I don’t know about the best of times but these sure feel like the worst of them. It’s as close to Dickens’s London as I dare want to see us go. Dickens would have been hard pressed to pen an economic/social setting as ugly as the one we find ourselves in today. Eventually, we will tire of being reminded of just how tough things have become. Maybe I have reached the depths of despair and have hit a plateau. I am in search of finding something positive and, in a small way, I did early on Saturday morning. A great example of customer focus and personal leadership were about to appear in the most unlikely of settings…and then repeat itself twenty-four hours later!
It’s cold and cloudy and my son Dan and I are navigating Rte. 24 South heading to another hockey rink. The news on the radio is thoroughly negative as story after story describes the hellish business conditions the likes of which only my elderly parents seem to recall. Even sports radio piles on, railing about ticket price pressure in a recession. It’s all quite depressing. I retreat to an oldies CD and make my way onto Rte 104 in Bridgewater. Although I don’t drink coffee, I am a quasi regular at Dunkin Donuts and as any self respectful hockey parent can attest, a stop at DD is part of the game day ritual. I open my window at the drive-through and am staring through the outdoor menu board, still half asleep. The cold wind is biting as I wait to hear the tinny voice of the invisible employee going through the motions.
What happens next startles me. I am lifted from my funk by an energetic, enthusiastic, and pleasant voice wishing me a good morning and “welcome to Dunkin Donuts!” What catches my attention is that the voice does not sound robotic nor like a teenager who wishes she were still in bed rather than laboriously taking order after order from grumpy consumers. She has, dare I say, passion. I can feel it! My son, Dan, is a bantam in youth hockey. He’s fifteen, also half asleep, and convinced I was put on this earth to embarrass him. “Did you hear her?!” I whack him on the shoulder to get his attention. He rolls his eyes as he knows a mini-lecture is coming his way.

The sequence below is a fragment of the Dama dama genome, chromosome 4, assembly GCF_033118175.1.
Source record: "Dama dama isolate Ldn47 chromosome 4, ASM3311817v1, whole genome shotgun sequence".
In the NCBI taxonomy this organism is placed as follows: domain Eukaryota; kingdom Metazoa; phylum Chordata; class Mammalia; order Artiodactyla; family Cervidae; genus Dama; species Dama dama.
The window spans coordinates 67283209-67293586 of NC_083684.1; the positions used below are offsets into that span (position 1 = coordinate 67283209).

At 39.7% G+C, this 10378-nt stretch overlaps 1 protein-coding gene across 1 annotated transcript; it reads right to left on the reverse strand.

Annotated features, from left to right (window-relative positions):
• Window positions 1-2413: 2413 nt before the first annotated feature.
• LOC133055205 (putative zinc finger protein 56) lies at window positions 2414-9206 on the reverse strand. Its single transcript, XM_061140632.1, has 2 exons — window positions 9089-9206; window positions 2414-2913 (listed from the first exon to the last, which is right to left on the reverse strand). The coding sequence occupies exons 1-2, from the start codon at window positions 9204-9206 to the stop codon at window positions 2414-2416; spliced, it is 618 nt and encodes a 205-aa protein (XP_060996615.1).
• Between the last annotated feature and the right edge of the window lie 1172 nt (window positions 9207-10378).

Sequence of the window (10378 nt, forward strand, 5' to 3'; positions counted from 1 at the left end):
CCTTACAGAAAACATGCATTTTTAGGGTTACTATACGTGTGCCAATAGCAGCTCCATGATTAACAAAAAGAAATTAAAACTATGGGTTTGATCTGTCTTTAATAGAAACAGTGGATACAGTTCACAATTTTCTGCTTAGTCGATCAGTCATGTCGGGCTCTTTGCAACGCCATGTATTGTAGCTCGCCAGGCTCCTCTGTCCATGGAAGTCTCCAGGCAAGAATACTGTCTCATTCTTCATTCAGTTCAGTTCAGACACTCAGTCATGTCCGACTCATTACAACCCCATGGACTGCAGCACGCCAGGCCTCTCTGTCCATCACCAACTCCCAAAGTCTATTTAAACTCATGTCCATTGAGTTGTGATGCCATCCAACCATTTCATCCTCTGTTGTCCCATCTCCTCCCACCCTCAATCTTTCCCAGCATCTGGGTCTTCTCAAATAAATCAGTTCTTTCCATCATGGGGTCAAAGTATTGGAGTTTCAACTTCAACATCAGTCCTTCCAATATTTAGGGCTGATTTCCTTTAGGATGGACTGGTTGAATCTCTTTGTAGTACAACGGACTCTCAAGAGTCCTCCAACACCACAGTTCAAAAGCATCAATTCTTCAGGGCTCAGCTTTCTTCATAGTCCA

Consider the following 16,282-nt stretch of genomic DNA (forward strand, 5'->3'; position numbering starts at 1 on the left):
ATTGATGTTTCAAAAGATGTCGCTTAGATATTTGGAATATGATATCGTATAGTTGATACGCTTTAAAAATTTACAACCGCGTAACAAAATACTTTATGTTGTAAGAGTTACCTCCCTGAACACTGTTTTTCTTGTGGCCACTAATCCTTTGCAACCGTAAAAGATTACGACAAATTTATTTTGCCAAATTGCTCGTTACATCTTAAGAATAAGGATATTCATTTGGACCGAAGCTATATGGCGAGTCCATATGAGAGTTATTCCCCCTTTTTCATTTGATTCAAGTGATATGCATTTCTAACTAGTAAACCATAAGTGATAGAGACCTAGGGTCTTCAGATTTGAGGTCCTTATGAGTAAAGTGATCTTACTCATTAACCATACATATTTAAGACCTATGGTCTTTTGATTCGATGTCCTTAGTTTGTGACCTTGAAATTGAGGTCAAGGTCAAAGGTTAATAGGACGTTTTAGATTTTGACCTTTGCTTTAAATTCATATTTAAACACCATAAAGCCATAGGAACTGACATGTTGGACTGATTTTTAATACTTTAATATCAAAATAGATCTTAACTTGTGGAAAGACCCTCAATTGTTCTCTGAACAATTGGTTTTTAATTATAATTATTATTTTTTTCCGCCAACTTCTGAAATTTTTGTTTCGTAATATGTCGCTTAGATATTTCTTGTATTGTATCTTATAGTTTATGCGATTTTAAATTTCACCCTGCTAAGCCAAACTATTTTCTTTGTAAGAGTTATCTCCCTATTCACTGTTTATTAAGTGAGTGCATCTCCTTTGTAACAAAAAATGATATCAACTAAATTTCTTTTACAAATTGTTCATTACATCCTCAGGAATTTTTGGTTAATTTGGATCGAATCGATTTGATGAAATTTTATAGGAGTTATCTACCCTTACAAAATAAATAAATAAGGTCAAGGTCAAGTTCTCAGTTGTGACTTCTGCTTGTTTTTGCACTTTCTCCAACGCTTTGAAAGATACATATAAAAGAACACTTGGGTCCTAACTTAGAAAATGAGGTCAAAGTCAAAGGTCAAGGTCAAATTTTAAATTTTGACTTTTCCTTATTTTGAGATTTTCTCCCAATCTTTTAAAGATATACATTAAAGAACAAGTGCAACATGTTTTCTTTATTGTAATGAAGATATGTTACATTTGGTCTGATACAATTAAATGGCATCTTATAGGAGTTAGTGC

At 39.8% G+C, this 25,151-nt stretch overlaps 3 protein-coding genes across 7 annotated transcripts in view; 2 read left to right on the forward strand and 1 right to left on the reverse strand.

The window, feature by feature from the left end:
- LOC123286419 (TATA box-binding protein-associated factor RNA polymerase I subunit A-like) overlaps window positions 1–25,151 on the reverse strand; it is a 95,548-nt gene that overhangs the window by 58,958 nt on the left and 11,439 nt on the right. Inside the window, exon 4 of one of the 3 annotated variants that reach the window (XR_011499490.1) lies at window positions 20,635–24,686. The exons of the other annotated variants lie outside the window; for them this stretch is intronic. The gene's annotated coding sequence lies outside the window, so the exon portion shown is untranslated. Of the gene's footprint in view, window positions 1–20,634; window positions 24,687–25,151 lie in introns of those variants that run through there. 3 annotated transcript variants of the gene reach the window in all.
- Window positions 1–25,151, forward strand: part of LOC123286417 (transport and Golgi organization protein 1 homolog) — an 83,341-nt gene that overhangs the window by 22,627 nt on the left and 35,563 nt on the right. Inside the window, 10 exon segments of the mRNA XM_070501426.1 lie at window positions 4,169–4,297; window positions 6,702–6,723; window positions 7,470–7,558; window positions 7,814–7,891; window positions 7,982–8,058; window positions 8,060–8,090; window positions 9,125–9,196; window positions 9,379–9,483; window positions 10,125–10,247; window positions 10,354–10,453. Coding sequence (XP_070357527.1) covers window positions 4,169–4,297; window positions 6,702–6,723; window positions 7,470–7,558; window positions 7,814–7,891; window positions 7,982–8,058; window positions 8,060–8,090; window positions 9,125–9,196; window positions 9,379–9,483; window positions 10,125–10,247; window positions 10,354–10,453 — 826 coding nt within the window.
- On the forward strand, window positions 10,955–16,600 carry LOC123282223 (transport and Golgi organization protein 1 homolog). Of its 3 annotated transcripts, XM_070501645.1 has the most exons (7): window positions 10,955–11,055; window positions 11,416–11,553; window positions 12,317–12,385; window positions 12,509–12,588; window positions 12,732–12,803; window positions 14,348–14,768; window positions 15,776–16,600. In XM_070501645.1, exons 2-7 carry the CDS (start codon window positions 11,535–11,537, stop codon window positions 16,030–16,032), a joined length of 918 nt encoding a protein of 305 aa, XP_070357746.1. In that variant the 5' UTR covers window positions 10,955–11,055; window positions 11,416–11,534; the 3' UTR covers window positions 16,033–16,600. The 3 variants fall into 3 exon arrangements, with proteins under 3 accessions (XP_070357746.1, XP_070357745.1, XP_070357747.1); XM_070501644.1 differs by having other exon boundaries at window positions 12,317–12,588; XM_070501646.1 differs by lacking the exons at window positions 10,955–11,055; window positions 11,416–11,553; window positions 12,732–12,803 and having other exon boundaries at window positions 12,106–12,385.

I work in both the corporate and academic sectors and my work (passion) revolves around leadership and customer-focus. I help organizations develop their leadership bench strength. Its hard work but the results are worth it. As a student of the topic, I am always looking for examples in my daily life. They are called leadership moments. The wrong behavior is easy to spot but positive role models seem more elusive. However, every now and then you hit the jackpot. Most people miss these seemingly inconsequential moments that brush past each and every day. We think of leadership with a capital L and think of moments of what I call ‘Churchillian’ proportions. Most leadership moments won’t determine the fate of the free world but they do define the person…and the company. If you’re paying close attention, you might just find one of these leadership moments in the drive-through!
The research today equating strong organizational performance and leadership is compelling. The bottom-line differentiator between great places to work and the rest of the pack is something called employee engagement. It is the degree to which an employee feels connected to the mission of the business and is reflected in his/her output. Workers have up to 25% of discretionary effort that they choose to give…or not. Great managers treat their people differently. They give the employee the sense that their job and effort matters and they’re darn good at saluting that effort and making the workplace fun. They tap into that twenty-five percent and it pays off. It’s the difference between employee compliance and commitment. Not only does the business profit, the environment is a breeding ground for future leaders or, in this case, store managers.